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Syria: U.N. observers attacked by tanks

(CBS/AP) A convoy of vehicles led by the head of the U.N. observers mission was attacked by tanks Sunday, U.N. Secretary General Ban Ki-moon said.

No one was injured, but Ban said a dozen armored vehicles used by the military observers were destroyed by blasts and shelling, and a convoy carrying the general heading the force was targeted on Sunday.

The U.N.'s military observer force in Syria has been sidelined by the violence and lack of political will in the Security Council.

Secretary-General Ban on Monday singled out Syria's government for censure, telling it to halt its violent crackdown on the dissidents and rebels fighting to overthrow President Bashar Assad's regime.

He noted that his peacekeeping chief, Herve Ladsous, recently went to Syria where he "called on the government to end its use of heavy weapons and demonstrate the commitment to ending the armed violence. Government officials have repeatedly said they would honor these commitments.

"We are still waiting for them to act," Ban said. "The government is adding to its brutal crackdown by attacking heavily populated areas with fighter aircraft and helicopters.

"The armed opposition groups have also stepped up their attacks," Ban told reporters.

The U.N. observer mission's latest 30-day mandate is due to expire in August, and the United States, Britain and France do not want to see it extended under these circumstances.

"It's important, again, that the Syrian government must fully cooperate with the U.N. mission and must cease these violent measures," Ban said. "We are deeply concerned that they are using all kinds of heavy equipment, including military airplanes, attack helicopters and heavy weaponry This is an unacceptable situation. Every day, more than 100 people are being killed. This cannot go on this way."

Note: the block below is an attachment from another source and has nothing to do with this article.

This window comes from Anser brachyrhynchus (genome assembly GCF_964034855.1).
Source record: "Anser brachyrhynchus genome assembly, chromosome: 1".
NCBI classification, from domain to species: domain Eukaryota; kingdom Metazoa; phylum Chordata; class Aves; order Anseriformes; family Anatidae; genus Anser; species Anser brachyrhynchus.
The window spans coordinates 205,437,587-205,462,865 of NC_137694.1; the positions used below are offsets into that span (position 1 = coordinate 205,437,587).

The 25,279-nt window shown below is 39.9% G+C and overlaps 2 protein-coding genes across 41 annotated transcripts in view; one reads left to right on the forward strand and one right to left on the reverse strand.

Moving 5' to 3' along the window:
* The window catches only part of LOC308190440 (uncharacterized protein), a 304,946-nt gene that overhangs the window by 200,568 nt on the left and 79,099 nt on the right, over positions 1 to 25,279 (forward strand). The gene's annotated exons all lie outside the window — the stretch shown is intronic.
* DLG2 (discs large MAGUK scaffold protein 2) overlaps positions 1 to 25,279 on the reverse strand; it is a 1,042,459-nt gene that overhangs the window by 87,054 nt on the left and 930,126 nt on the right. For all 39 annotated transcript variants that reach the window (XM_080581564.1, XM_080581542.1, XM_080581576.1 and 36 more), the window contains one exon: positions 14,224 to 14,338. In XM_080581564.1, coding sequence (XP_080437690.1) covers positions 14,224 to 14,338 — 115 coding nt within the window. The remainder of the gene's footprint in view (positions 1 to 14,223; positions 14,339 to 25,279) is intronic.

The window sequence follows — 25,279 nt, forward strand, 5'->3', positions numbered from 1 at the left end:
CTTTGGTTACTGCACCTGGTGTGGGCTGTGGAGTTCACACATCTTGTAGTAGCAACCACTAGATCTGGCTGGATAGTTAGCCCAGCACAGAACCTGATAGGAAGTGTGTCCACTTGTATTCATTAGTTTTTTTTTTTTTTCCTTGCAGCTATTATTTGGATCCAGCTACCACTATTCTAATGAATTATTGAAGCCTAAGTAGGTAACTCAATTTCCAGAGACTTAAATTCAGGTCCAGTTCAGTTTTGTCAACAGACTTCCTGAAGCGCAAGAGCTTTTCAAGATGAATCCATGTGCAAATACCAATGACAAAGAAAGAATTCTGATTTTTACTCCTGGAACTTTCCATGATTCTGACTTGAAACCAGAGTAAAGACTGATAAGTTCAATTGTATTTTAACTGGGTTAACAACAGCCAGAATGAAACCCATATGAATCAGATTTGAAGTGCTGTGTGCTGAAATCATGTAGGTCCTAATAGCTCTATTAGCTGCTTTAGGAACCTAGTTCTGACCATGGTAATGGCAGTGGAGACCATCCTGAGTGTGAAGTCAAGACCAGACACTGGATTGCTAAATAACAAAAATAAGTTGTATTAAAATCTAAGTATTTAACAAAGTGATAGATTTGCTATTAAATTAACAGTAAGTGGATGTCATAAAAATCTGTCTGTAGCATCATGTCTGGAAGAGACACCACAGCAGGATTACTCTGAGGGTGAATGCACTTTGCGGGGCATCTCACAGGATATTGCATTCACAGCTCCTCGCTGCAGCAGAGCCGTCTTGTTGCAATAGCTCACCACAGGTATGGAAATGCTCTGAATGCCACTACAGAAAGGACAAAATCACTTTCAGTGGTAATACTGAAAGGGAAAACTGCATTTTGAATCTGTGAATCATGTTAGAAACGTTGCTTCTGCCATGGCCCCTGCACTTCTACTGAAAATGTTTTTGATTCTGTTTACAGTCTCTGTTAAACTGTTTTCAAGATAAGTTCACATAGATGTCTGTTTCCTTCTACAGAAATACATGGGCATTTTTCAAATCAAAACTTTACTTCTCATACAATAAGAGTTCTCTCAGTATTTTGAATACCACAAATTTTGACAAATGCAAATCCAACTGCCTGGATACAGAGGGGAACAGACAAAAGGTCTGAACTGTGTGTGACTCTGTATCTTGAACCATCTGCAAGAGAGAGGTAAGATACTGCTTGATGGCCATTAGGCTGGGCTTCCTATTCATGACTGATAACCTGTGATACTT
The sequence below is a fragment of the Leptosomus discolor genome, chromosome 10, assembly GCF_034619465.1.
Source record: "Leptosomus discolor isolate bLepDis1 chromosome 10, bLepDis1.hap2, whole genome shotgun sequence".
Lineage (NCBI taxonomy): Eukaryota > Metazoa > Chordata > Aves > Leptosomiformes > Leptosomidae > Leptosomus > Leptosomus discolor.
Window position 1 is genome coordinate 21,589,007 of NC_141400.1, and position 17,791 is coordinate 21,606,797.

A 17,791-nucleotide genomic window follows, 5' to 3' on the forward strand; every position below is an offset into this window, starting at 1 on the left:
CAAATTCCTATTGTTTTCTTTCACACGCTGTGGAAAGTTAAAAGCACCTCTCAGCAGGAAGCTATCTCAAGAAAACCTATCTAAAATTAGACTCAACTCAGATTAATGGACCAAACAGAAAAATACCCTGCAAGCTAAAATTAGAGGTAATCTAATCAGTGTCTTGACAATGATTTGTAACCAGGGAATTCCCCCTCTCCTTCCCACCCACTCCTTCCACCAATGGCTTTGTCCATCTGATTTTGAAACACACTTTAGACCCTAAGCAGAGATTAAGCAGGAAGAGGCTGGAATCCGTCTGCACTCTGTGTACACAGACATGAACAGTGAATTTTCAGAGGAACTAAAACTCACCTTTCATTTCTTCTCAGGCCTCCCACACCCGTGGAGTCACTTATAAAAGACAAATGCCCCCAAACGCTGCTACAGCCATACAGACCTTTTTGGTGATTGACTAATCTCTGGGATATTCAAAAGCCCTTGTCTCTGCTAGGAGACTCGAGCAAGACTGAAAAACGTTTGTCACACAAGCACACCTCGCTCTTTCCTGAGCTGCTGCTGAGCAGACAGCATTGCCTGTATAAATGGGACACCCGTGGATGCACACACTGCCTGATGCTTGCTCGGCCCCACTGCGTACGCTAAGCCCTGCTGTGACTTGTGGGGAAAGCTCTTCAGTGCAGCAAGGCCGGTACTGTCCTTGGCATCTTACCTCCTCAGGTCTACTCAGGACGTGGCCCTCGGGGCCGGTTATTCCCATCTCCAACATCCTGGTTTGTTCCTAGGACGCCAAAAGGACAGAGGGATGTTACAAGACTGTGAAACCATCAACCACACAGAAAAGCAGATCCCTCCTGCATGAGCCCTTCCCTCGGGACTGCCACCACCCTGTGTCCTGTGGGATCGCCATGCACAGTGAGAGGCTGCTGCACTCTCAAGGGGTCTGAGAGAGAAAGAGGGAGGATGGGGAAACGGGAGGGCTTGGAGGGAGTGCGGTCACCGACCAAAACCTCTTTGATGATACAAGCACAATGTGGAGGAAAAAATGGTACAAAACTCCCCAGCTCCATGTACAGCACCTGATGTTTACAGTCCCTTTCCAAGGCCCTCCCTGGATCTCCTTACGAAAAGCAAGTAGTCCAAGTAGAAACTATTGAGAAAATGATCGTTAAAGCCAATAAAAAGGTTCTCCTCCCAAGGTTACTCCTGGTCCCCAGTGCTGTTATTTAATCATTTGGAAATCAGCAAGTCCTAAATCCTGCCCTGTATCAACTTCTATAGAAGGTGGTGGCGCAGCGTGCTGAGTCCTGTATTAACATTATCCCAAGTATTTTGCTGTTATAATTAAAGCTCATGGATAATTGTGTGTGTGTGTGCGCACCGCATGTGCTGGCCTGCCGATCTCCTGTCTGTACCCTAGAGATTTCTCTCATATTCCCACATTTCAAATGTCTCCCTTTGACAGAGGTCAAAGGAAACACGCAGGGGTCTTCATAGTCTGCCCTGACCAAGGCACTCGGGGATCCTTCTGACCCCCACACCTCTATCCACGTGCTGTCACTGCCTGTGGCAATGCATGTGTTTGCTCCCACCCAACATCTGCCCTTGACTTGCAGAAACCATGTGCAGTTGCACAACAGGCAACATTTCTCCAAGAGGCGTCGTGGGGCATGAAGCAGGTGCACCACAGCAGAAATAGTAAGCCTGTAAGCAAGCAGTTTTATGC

"With the Security Council unable to support further measures in Syria because of the double veto by China and Russia, the observer mission of the Kofi Annan peace plan is doing what it can, but attacks against it make it hard to justify its continued presence," CBS News foreign affairs analyst Pamela Falk said.

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With the Security Council bogged down, Saudi Arabia is circulating a draft General Assembly resolution demanding an end to the violence in Syria, backing political dialogue and transition, and calling for Syria's chemical weapons to be held secure.

However, General Assembly resolutions are not enforceable by sanctions or military intervention. No date has been set for the introduction of the Saudi Arabia-sponsored, Arab-backed draft resolution.

Syria recently acknowledged for the first time that it possesses chemical weapons, but said it would only use them if the country came under foreign attack.

This prompted Ban to chide Damascus again: "Let me also reiterate my concern about weapons of mass destruction, including chemical weapons."

"The use of these arms is prohibited under international law. Any use of such weapons would be an outrageous crime and a major concern for the entire international community. I call on the government to renounce the possibility of using these weapons under any circumstances, and to insure the safety and security of stockpiles," Ban said.

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